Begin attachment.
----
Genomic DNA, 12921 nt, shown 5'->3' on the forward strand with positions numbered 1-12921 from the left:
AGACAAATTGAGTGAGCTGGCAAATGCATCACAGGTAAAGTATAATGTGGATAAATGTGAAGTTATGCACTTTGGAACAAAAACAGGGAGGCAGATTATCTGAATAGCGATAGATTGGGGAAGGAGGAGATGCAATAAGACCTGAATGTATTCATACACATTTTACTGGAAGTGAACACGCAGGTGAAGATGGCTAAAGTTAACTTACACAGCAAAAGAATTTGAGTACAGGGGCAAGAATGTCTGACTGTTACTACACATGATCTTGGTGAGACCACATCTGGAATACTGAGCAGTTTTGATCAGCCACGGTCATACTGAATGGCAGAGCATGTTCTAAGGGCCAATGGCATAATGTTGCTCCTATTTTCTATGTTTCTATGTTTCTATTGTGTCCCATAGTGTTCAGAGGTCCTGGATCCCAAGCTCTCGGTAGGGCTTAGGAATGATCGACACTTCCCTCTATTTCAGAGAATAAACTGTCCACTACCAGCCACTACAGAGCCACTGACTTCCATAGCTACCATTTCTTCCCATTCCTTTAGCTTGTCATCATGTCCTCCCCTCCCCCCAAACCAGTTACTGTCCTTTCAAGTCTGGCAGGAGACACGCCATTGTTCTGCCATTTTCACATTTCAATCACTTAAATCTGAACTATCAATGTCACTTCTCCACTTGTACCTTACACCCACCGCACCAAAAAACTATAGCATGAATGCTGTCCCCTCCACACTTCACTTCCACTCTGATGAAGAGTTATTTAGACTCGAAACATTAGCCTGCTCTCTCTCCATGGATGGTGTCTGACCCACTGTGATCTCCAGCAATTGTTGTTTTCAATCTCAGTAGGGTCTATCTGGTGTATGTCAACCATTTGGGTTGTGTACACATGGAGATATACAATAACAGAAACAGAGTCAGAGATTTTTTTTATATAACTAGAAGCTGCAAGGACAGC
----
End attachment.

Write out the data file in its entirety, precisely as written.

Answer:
Genomic DNA, 12921 nt, shown 5'->3' on the forward strand with positions numbered 1-12921 from the left:
AGACAAATTGAGTGAGCTGGCAAATGCATCACAGGTAAAGTATAATGTGGATAAATGTGAAGTTATGCACTTTGGAACAAAAACAGGGAGGCAGATTATCTGAATAGCGATAGATTGGGGAAGGAGGAGATGCAATAAGACCTGAATGTATTCATACACATTTTACTGGAAGTGAACACGCAGGTGAAGATGGCTAAAGTTAACTTACACAGCAAAAGAATTTGAGTACAGGGGCAAGAATGTCTGACTGTTACTACACATGATCTTGGTGAGACCACATCTGGAATACTGAGCAGTTTTGATCAGCCACGGTCATACTGAATGGCAGAGCATGTTCTAAGGGCCAATGGCATAATGTTGCTCCTATTTTCTATGTTTCTATGTTTCTATTGTGTCCCATAGTGTTCAGAGGTCCTGGATCCCAAGCTCTCGGTAGGGCTTAGGAATGATCGACACTTCCCTCTATTTCAGAGAATAAACTGTCCACTACCAGCCACTACAGAGCCACTGACTTCCATAGCTACCATTTCTTCCCATTCCTTTAGCTTGTCATCATGTCCTCCCCTCCCCCCAAACCAGTTACTGTCCTTTCAAGTCTGGCAGGAGACACGCCATTGTTCTGCCATTTTCACATTTCAATCACTTAAATCTGAACTATCAATGTCACTTCTCCACTTGTACCTTACACCCACCGCACCAAAAAACTATAGCATGAATGCTGTCCCCTCCACACTTCACTTCCACTCTGATGAAGAGTTATTTAGACTCGAAACATTAGCCTGCTCTCTCTCCATGGATGGTGTCTGACCCACTGTGATCTCCAGCAATTGTTGTTTTCAATCTCAGTAGGGTCTATCTGGTGTATGTCAACCATTTGGGTTGTGTACACATGGAGATATACAATAACAGAAACAGAGTCAGAGATTTTTTTTATATAACTAGAAGCTGCAAGGACAGC